Deus Ex: Mankind Divided (Digital)
- Street Date:
- August 23rd, 2016
- Reviewed by:
- Brian Hoss
- Review Date:1
- August 19th, 2016
- Game Release Year:
- Square Enix
- Eidos Montreal
- ESRB Rating:
- M (Mature)
Digital PS4 version reviewed. Review time included both the 1.01 and 1.02 patches.
It's been five years since 'Deus Ex: Human Revolution' brought the name 'Deus Ex' back to bear on players across a variety of platforms. Eidos Montreal and Square Enix have since grown the brand by leaps and bounds, but what's been missing has been a propel sequel. Over the last two years, 'Deus Ex: Mankind Divided' has existed in previews and similar teases, and all the while, the very combustible world of augmented humans , Adam Jensen, Neuropozine, and Hugh Darrow has been waiting for its next step.
As the 'Mankind Divided' part of the name suggests, things are not all right in the world. Fortunately for players, Jensen, an augmented ex-cop turned agent, though having no taste for intrigue, is nevertheless ready to once more become embroiled in the headlines.
The Game Itself: Our Reviewer's Take
Not for the first time in this generation, a game appears that isn't specifically revolutionary, and, to be fair, falls short of the visual standards set by the best-looking games of this gen, but is entirely welcome and better than its faults. What 'Mankind Divided' does do well, is deliver in two key areas, gameplay and story. This is done using the hub-based framework of 'Human Revolution,' and should thereby be familiar to 'Human Revolution' players.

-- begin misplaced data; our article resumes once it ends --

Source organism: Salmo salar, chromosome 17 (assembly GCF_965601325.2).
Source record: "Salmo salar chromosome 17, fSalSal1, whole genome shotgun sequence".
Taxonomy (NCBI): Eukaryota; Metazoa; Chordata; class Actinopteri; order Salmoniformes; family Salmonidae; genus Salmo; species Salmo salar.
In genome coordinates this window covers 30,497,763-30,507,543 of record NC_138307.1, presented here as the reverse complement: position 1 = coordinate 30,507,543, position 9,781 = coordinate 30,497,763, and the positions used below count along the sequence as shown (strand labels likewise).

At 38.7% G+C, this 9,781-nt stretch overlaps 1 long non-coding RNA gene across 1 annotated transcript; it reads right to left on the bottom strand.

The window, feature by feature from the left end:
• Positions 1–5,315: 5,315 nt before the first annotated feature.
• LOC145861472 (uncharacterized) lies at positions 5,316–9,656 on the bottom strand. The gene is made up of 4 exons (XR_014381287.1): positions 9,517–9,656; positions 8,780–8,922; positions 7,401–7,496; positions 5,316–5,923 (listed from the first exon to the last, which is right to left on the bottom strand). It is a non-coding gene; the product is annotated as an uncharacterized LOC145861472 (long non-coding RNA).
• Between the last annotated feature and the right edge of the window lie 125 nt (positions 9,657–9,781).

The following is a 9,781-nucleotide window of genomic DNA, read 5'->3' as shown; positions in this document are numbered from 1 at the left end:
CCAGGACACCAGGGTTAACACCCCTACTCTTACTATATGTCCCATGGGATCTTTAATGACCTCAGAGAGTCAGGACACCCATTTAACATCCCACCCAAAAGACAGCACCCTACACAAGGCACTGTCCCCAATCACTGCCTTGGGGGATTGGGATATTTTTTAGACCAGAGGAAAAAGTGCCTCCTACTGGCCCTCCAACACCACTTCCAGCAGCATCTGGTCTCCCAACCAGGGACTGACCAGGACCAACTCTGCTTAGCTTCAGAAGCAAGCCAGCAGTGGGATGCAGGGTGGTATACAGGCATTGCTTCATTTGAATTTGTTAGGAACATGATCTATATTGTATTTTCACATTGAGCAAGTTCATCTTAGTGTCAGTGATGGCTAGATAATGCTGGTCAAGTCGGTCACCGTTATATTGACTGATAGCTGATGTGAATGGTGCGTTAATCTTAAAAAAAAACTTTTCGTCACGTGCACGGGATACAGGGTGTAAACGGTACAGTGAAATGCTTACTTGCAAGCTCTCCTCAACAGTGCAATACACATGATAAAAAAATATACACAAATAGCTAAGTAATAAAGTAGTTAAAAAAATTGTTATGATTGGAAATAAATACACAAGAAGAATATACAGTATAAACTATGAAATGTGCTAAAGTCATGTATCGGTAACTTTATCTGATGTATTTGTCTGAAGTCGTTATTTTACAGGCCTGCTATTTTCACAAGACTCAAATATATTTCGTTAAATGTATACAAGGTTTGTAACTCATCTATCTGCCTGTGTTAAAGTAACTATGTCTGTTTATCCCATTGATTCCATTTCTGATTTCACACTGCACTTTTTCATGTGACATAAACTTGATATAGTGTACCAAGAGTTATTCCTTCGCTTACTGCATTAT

For newcomers, an optional 12 minute intro attempts to get the audience up to speed with a retelling of the previous game's establishing story. It's a good refresher to say the least, and that's important, as 'Mankind Divided' is on a macro level, a proper story sequel. I'm treading quite lightly here (more than usual for me), but it has been established well prior to release that 'Mankind Divided' features a world that is experiencing a serious lack of tolerance.
Here's a non-spoiler quote lifted from the early game: You want me to spoil it? You want the bottom line? I'll tell you.
All of society's facets and ills appear to be wrapped up in a fear (and even hate) of augmented persons. Augs are in the minority and are losing ground fast.
The Jensen and co. I met at the beginning of the last game were nothing to me. And this game begins in a similar matter, but I bought in much quicker this time. I'm a fan of cyberpunk, but a very critical one. The police-state of Prague portrayed in the game is nightmarish on several levels. The nation has taken a dark turn that is terrible reminiscent of the 20th century strife seen there. It's also a microcosm of the society at large in the game.
The moment when I, a would-be good guy, realized that I couldn't help everyone in the game that I wanted to, gave me pause. (It's a colder feeling than having been betrayed.) Even a maxed-out Jensen can only do so much.
While I was chasing down a series of mysteries, and trying to dodge a double-cross or two, the city and other areas offered up plenty of distractions. I stealthed and hacked my way into homes and offices, into computers and cameras. I traded drugs to junkies and assassinated via word and deed the most irksome of the NPCs I encountered. When I hit barriers, I spent my Praxis points, dug through my cultivated inventory, and even put a pause on my no-kill ways when it suited me.
All of this is enabled by the gameplay. Restricted areas, locked doors, armed guards, and other puzzles usually seem to have multiple possible solutions. I used the manual save system to try a few, and would end up picking the first solution that felt like my style. That might mean tackling a difficult vault door or armored guard only to find a vent that would have let me side-step.
The non-lethal and lethal options seem balanced well enough. Likewise, telling someone to piss off in a conversation didn't usually close of their questline, but a murder death kill might.